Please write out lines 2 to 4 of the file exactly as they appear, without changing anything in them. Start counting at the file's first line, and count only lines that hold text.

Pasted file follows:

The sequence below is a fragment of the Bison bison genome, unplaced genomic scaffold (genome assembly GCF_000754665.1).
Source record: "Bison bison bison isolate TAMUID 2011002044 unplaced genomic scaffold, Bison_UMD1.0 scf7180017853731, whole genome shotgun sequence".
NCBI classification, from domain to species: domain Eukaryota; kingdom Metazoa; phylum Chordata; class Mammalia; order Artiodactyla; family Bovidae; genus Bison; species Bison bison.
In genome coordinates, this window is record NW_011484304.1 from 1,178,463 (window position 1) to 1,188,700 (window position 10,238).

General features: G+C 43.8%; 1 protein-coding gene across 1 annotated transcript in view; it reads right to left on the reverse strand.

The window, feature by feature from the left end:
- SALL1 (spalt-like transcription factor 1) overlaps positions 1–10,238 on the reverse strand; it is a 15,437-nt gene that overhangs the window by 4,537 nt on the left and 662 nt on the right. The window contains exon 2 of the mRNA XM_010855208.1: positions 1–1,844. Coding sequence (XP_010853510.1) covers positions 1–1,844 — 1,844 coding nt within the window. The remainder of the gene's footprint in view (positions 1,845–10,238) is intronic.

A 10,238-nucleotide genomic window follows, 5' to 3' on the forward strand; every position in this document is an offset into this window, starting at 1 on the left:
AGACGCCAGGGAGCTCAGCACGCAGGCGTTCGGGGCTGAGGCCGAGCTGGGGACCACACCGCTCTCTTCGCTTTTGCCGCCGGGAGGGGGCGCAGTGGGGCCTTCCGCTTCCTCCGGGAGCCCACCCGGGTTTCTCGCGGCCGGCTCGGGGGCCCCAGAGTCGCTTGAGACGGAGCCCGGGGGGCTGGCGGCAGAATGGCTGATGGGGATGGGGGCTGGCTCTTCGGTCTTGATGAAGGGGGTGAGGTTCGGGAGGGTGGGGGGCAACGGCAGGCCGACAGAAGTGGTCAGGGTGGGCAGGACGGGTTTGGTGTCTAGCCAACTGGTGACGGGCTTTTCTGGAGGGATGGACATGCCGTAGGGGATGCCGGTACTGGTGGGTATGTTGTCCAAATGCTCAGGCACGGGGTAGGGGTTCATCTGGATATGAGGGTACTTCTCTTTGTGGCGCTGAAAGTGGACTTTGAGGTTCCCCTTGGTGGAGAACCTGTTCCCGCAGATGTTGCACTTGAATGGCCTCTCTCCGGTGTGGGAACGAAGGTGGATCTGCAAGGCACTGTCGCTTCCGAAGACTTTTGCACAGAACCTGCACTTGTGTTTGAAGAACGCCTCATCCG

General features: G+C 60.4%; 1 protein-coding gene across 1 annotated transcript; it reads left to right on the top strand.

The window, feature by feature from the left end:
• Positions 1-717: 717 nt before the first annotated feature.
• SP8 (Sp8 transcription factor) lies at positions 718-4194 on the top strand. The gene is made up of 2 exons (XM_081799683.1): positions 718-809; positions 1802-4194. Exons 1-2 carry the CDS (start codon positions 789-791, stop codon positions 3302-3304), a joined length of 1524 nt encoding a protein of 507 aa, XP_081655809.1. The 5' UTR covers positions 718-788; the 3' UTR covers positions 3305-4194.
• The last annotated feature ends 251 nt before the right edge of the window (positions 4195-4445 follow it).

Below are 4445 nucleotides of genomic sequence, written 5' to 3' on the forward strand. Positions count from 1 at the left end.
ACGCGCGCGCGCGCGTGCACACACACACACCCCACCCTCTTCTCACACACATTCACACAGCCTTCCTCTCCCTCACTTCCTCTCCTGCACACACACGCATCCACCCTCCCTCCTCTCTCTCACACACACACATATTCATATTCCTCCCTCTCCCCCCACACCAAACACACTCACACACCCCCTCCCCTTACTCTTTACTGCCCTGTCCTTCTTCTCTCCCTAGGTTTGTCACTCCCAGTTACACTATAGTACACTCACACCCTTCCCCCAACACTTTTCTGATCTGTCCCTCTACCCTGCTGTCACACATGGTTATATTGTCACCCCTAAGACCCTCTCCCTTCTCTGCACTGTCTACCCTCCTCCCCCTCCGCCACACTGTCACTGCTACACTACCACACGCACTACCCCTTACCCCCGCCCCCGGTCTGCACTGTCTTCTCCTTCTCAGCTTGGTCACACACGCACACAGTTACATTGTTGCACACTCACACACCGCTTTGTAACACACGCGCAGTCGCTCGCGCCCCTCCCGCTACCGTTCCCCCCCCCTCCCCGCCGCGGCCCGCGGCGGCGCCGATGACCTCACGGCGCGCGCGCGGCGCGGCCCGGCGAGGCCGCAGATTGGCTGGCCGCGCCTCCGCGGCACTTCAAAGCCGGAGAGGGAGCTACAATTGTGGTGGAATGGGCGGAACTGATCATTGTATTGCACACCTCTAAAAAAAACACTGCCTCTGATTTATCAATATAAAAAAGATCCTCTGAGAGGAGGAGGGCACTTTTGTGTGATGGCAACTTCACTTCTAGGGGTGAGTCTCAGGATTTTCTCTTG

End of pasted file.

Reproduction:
Source record: "Bison bison bison isolate TAMUID 2011002044 unplaced genomic scaffold, Bison_UMD1.0 scf7180017853731, whole genome shotgun sequence".
NCBI classification, from domain to species: domain Eukaryota; kingdom Metazoa; phylum Chordata; class Mammalia; order Artiodactyla; family Bovidae; genus Bison; species Bison bison.
In genome coordinates, this window is record NW_011484304.1 from 1,178,463 (window position 1) to 1,188,700 (window position 10,238).